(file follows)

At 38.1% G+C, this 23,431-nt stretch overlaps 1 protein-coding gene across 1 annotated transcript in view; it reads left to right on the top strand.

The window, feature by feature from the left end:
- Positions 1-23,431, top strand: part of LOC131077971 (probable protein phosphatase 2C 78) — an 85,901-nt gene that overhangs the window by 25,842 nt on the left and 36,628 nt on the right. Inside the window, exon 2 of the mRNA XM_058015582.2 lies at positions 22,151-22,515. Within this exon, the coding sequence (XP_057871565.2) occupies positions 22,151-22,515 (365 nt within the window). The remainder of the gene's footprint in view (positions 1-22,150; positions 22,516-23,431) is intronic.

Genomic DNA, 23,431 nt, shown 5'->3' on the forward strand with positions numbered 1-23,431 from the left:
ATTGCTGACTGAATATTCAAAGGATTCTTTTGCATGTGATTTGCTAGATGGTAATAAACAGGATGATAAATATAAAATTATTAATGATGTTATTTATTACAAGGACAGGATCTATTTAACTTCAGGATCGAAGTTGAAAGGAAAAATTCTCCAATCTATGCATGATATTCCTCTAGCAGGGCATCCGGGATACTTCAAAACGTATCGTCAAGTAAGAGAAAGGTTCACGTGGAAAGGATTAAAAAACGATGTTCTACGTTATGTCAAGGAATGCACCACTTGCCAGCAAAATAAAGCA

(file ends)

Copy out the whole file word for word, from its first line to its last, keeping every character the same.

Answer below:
At 38.1% G+C, this 23,431-nt stretch overlaps 1 protein-coding gene across 1 annotated transcript in view; it reads left to right on the top strand.

The window, feature by feature from the left end:
- Positions 1-23,431, top strand: part of LOC131077971 (probable protein phosphatase 2C 78) — an 85,901-nt gene that overhangs the window by 25,842 nt on the left and 36,628 nt on the right. Inside the window, exon 2 of the mRNA XM_058015582.2 lies at positions 22,151-22,515. Within this exon, the coding sequence (XP_057871565.2) occupies positions 22,151-22,515 (365 nt within the window). The remainder of the gene's footprint in view (positions 1-22,150; positions 22,516-23,431) is intronic.

Genomic DNA, 23,431 nt, shown 5'->3' on the forward strand with positions numbered 1-23,431 from the left:
ATTGCTGACTGAATATTCAAAGGATTCTTTTGCATGTGATTTGCTAGATGGTAATAAACAGGATGATAAATATAAAATTATTAATGATGTTATTTATTACAAGGACAGGATCTATTTAACTTCAGGATCGAAGTTGAAAGGAAAAATTCTCCAATCTATGCATGATATTCCTCTAGCAGGGCATCCGGGATACTTCAAAACGTATCGTCAAGTAAGAGAAAGGTTCACGTGGAAAGGATTAAAAAACGATGTTCTACGTTATGTCAAGGAATGCACCACTTGCCAGCAAAATAAAGCA